Cover image for The mathematics of juggling
The mathematics of juggling
Polster, Burkard.
Personal Author:
Publication Information:
New York : Springer, [2003]

Physical Description:
xvii, 226 pages : illustrations ; 24 cm
Format :


Call Number
Material Type
Home Location
Item Holds
QA292 .P65 2003 Adult Non-Fiction Non-Fiction Area

On Order



As a juggler the author likes to finish his performances with a stunt that combines props and techniques from a variety of juggling disciplines. Imagine him idling on a giraffe unicycle, while balancing a spinning basketball on a mouth stick, and toss-juggling a sword, a toilet plunger, and a rubber chicken. As a mathematician he is also interested in the treasure trove of beautiful mathematics used to model the different activities in a juggler's repertoire. In this book he provides an intellectually stimulating collection of mostly self-contained mathematical essays that introduce the reader to many elegant results and techniques from a wide range of mathematical disciplines such as combinatorics, graph theory, knot theory, mechanics, differential equations, control theory, and robotics. "The Mathematics of Juggling" is the first comprehensive account summarizing and expanding the results in the literature on juggling tricks and skills, as well as the mathematics behind these tricks and skills. Anybody who is not put off by the word "mathematics" in the title of this book should have a good time reading it.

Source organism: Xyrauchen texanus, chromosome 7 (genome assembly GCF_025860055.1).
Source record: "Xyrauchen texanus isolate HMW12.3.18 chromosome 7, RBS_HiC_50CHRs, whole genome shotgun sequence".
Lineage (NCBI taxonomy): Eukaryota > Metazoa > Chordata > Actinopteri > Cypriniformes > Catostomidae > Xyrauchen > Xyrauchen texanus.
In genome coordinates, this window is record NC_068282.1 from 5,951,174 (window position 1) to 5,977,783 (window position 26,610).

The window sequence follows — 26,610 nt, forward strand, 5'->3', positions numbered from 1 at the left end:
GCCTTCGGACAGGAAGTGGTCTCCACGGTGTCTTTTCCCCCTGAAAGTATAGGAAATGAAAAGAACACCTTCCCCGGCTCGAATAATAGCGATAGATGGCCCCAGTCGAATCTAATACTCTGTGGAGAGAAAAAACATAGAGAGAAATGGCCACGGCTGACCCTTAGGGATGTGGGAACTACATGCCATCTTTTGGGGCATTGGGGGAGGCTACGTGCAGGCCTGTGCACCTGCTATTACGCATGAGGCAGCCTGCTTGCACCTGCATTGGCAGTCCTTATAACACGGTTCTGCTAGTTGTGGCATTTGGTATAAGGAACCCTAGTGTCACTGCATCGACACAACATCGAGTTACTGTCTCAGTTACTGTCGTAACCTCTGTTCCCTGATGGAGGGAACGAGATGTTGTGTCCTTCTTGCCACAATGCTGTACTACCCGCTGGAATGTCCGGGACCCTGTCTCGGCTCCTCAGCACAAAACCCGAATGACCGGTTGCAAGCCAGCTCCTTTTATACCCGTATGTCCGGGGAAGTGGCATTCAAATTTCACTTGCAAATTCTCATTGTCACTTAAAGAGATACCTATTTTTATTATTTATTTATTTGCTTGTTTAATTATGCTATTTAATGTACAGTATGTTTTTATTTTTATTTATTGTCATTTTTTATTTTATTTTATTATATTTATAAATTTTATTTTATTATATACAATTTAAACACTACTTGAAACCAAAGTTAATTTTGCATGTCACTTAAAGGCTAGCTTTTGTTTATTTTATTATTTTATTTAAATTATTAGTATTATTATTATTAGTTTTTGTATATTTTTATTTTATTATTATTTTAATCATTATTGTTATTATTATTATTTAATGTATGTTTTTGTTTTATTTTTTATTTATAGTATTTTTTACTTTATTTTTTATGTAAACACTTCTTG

Reviews 1

Choice Review

Mathematics constitutes an optic through which one may approach the entirety of the world. School curricula often project narrower views of the field, either mathematics as a mere tool for the physical and social sciences or mathematics self-justified, an art for art's sake. As distribution requirements have reemerged as fashion in higher education, universities increasingly require all students to take some higher mathematics. This induces a need for mathematics courses that reach students wherever their main interests happen to lie. Traditionally, the humanities have seemed most remote from mathematics, so educators should particularly welcome materials that explore the mathematical side of art and music.The 28 essays in Mathematics and Art cover a wide range. Some discuss mathematical objects from an aesthetic viewpoint; others survey art and music produced with the aid of mathematical tools and ideas. Many contributions incidentally show high-speed computation concretizing mathematics in such a way to put it in the service of the arts. The first five essays in Mathematics and Music explore the long shared history of mathematics and music. Then two essays explore the logical framework of music. Other essays explore mathematics as a tool for musical analysis, mathematics as it underlies some orally transmitted artistic practices, and the mathematics of computer-generated sound. G. Mazzola offers a sketch of his program for understanding music through category theory as set forth in his tome The Topos of Music (2002). Mathematics touches the practice of juggling in at least two ways: through the physics of rigid bodies under the influence of gravity, and through the combinatorics of hands meeting flying objects over a time interval. As we see in The Mathematics of Juggling, the combinatorial aspect in particular turns out quite rich, with theorems turning up of surprising depth. One even finds a musical connection in a chapter devoted to juggling patterns based on change ringing. ^BSumming Up: All three books--Recommended. Upper-division undergraduates through faculty. D. V. Feldman University of New Hampshire